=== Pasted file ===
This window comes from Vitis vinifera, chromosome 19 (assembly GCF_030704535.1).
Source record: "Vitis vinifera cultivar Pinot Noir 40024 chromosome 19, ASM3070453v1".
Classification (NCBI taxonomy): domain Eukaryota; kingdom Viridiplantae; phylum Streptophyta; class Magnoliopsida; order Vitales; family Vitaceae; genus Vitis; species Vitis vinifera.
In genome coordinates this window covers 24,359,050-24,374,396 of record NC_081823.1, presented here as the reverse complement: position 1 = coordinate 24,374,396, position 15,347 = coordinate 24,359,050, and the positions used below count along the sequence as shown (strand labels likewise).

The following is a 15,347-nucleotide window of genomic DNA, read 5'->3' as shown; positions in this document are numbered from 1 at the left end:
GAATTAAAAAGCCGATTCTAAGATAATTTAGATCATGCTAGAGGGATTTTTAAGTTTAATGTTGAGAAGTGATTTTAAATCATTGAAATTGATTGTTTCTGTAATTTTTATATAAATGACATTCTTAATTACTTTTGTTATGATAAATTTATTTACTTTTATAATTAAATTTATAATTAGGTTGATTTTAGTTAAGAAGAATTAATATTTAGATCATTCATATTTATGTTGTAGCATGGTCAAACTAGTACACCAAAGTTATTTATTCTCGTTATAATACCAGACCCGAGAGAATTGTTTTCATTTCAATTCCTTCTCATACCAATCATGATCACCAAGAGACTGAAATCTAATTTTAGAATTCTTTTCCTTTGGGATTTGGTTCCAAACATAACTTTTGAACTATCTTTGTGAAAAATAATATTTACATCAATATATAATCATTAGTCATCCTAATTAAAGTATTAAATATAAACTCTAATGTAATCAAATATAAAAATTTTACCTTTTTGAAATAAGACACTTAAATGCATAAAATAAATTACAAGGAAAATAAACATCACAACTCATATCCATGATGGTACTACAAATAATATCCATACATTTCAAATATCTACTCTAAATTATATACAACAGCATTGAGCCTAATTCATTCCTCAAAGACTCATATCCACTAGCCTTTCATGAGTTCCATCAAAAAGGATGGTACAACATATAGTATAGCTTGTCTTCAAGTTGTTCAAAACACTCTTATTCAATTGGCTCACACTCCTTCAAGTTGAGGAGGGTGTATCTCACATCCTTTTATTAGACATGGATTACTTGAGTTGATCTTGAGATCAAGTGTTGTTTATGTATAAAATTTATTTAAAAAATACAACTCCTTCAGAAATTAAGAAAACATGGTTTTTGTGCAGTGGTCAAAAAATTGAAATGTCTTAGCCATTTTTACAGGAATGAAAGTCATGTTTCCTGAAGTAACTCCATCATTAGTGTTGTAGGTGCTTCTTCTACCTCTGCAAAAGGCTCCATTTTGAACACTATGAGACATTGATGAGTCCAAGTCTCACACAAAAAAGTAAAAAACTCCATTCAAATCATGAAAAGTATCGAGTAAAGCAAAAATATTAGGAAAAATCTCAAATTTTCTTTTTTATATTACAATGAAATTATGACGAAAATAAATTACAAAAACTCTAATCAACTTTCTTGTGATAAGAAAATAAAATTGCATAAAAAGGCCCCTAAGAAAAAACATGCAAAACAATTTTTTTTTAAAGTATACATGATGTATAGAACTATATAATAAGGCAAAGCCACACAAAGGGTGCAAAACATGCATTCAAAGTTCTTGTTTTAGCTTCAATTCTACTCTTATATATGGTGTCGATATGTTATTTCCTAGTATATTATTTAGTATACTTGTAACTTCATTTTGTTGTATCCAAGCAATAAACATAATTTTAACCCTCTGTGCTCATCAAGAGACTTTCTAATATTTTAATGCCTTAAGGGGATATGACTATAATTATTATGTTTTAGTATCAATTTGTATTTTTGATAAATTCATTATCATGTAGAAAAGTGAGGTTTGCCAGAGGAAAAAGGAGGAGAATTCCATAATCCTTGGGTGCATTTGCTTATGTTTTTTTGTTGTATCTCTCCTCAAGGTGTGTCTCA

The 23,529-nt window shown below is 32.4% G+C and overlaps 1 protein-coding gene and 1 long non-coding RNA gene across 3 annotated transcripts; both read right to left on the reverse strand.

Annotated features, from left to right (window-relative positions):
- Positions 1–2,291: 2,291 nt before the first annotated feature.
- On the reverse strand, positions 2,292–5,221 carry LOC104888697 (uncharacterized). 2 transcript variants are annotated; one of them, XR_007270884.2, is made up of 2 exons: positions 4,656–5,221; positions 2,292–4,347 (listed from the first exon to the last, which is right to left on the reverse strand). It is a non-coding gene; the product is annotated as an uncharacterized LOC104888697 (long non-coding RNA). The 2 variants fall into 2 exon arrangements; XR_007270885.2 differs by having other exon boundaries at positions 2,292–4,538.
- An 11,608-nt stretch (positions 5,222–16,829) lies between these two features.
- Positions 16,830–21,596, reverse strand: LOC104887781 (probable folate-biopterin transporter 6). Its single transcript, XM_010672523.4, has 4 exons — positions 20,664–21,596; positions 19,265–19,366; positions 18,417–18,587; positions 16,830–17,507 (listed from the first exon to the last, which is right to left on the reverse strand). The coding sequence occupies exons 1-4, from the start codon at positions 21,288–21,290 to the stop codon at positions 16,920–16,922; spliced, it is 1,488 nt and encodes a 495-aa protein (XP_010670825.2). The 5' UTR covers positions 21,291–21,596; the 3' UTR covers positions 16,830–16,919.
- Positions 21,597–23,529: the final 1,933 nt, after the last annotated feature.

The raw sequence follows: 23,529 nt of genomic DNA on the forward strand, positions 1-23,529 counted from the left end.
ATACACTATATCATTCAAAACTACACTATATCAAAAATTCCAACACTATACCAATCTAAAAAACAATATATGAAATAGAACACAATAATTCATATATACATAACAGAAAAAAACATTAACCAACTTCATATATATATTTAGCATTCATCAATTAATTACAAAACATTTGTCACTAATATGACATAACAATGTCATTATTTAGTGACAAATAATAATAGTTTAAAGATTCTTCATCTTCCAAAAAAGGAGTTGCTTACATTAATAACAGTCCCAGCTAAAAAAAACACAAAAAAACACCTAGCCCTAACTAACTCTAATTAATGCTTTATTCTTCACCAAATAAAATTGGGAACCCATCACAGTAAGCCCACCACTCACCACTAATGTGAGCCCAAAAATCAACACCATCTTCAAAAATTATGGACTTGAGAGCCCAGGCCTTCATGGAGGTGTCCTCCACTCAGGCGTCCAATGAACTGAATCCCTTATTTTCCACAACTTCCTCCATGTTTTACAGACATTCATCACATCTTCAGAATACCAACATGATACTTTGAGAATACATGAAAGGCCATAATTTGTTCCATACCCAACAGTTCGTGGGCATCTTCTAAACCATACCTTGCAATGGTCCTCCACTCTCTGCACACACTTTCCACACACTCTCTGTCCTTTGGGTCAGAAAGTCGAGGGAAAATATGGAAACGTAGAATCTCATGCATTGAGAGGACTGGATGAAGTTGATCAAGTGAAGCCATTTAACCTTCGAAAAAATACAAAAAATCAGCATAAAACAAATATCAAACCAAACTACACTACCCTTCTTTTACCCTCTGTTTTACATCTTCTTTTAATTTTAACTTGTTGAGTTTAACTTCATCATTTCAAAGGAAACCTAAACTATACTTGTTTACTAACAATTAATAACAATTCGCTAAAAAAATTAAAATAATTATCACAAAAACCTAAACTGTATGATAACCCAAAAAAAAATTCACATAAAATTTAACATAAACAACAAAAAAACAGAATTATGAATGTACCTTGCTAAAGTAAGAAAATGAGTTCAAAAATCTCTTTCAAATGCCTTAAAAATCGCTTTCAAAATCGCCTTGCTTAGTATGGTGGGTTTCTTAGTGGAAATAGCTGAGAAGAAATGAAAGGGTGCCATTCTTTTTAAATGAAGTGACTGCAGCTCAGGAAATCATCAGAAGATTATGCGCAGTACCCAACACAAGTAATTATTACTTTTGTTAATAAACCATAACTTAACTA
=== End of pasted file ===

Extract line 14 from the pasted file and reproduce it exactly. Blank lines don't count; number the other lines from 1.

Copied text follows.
The raw sequence follows: 23,529 nt of genomic DNA on the forward strand, positions 1-23,529 counted from the left end.